Have you ever come across questions like:

  • How to make physics and animation work together in Unity3D?
  • How to combine physic movement with animation?
  • How to animate physics?
  • How to physicate animation?

typical questions folks post on forums and get nothing but verbal diarrhea in response

And so on… Gamedev forums are literally flooded with such questions. Well, it means that people deal with it and they have to deal with it. Perhaps, even you had similar situations. And I guess, you found no solution! Perhaps…

Soo, what’s the problem? Shortly: the problem is Unity itself – in 2k19 it still has no apropriate way to combine key-frame animated movement and physically-produced movement. And yes, I’m aware of kinematic (or cinematik) rigid bodies in Unity and ‘Animate Physics’ option in update mode list and so on, but this shit never works or works like a monkey eating its own poop. So, I guess, we need a working tool, which allows to combine animation and physics. I won’t say I’ve invented one, but here’s my approach.

First, we want to be able to have a predefined sequence, where values and other stuff are changed (as we set). For this purpose we can engage Untiy’s animation system, other alternatives are a far more hemorrhoidy. So, we can use the default animation system, but only to modify those values, which are not touched by the physics engine. Second, we can perfrom different tricks on RB component with animation system: we can change rigid body’s mass, its drag coefficient, even set or remove constraints. Sounds neat. However, when we come to changing its position, we would still have nothing to do with it. However, we can do all stuff to other object and somehow link our object to that. For example, we can drive one object with animations and make another object follow it, while being moved by physics forces. Strange, huh? Nope. Ever seen cat being fooled by a laser pointer? I think we can borrow this idea..

Not only funny, but very useful as a concept too

So, basically, we can use some object as a target and another object (which we need to move) will have to move toward this target. This is the easiest case, we’ll only need to know exact distance between an object and the target and then we’ll be able ot apply some amount of force to move the object by this value. Nothing extraordinary here.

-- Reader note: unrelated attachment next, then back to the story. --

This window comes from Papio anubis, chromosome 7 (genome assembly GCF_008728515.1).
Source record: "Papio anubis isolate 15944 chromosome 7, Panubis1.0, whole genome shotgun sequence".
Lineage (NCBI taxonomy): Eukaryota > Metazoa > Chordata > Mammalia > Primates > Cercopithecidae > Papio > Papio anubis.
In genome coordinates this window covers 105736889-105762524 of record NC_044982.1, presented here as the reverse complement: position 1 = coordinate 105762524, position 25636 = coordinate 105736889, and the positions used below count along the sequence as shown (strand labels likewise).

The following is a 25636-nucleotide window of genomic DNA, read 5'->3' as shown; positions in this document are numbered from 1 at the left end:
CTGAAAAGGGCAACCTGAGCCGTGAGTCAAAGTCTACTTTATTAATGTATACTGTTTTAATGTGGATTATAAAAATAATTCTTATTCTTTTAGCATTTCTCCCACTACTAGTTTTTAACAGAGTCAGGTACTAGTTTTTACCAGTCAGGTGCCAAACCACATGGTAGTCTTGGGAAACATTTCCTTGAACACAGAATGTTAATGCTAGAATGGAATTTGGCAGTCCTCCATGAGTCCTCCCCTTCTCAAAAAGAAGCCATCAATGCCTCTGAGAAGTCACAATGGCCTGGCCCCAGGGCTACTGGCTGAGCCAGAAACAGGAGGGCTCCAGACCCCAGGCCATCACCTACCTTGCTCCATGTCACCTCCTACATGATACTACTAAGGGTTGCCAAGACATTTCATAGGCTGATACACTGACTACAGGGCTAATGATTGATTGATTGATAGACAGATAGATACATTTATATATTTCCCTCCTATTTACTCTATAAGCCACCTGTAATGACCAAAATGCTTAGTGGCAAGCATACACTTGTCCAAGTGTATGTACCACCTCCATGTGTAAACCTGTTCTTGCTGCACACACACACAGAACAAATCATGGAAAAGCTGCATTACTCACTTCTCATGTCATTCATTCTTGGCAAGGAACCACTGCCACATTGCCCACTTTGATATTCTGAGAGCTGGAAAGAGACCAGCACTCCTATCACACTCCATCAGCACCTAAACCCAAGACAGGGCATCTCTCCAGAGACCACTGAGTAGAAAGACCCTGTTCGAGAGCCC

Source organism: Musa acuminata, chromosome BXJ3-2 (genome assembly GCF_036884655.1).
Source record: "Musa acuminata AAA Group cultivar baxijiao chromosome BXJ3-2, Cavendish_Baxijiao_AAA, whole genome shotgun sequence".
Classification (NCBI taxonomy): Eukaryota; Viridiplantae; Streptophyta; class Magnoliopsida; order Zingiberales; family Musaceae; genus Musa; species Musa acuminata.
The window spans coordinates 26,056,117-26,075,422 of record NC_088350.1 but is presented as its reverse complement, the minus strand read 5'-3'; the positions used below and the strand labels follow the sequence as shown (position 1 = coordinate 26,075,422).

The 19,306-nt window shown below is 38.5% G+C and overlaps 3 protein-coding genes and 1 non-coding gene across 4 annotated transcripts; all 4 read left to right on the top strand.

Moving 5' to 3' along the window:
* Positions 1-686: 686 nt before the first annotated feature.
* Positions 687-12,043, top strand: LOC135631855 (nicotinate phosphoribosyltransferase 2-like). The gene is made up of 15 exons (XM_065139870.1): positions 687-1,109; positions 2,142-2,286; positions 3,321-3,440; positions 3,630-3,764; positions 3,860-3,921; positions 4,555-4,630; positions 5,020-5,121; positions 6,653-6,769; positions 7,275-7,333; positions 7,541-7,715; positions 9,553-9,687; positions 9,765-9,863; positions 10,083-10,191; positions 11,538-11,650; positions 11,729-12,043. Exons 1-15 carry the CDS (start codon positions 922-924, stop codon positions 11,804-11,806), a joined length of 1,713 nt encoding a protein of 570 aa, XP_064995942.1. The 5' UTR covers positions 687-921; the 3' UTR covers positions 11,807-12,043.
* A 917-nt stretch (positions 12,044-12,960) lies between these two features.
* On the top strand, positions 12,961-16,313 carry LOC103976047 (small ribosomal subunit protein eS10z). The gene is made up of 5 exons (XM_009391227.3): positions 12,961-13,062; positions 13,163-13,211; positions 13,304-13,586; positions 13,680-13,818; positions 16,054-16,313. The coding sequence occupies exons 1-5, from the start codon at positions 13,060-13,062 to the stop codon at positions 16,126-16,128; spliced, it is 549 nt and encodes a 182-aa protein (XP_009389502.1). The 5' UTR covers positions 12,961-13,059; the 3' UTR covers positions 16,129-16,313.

Well, here’s my plan…

All target’s transformations are performed by an animation sequence. There’s nothing more. Actually, the target is just an empty gameobject with Animatior component attached to it (with coresponding animation sequences). Object’s stuffing looks a bit different. First, the object has a collider and a rigidbody, which allow it to interact in a physically-driven manner. However, it’s not enough. We have to make some custom component (or use existing) to be able to move object. So I made one and called it LBRBPhysFloating.

Component layout for the ‘object’

This component may look sophisticated, but all it does is to apply needed amount of forece to the object. The word ‘floating’ stands here for the floating kind of movement, nothing more. Anyways, all the key concepts of this components are the following: we need to find target’s location, and subtract from it our rigidbody’s location, then we need to apply equal amount of force. The corresponding snippet is below, full lisiting is here.

protected void PerformMovement()
 Vector3 delta;
 //Get the distance
 delta = GetFloatLocation() - _rigidbody.position;
 //Condition statement is not necessary, AddForce only matters here
 if (delta.magnitude >= 0.1f)
  _rigidbody.AddForce (delta.normalized * Mathf.Clamp (delta.magnitude, 0, MaxVelocity), ForceMode.VelocityChange);
 //This strange conditions are made only to allow object to 'float'
 if (Vector3.Dot(_rigidbody.velocity.normalized, delta.normalized) < 0)
  _rigidbody.AddForce (-_rigidbody.velocity.normalized * Mathf.Clamp 
  (_rigidbody.velocity.magnitude, 0, MaxVelocity), 

Basically, you can put any code at the top, but the AddForce procedure should be on its place

Of course, everything should be called from the FixedUpdate procedure. Also, you may want to clarify some things like ForceMode and ForceMode.VelocityChange, which does all the physic-based magic and maybe you would like to learn about all the differences between ForceMode.VelocityChangeand FForceMode.Acceleration. This is explained here.

So, what we’ve got? Let’s see. Here I’ve made a simple scene with all necessary content: a green gameobject is our ‘object‘ (the one to move), the red ellipse is our ‘target‘. As I move the target around (in play in editor mode, thanks, Unity), the object follows it. The most important thing here is that the object handles physical interactions with other objects (on the second gif).

So, here it is…

Next important thing is animate the target, so you won’t have to pull it yourself every time of course. In this example I wanted to use a simple, plain, built-in Animator component. Why not? Nothing more, just made a simple trajectory and… And it worked! Yea, it worked nice. I didn’t even expect such a satisfactory result. You can watch the video below to admire.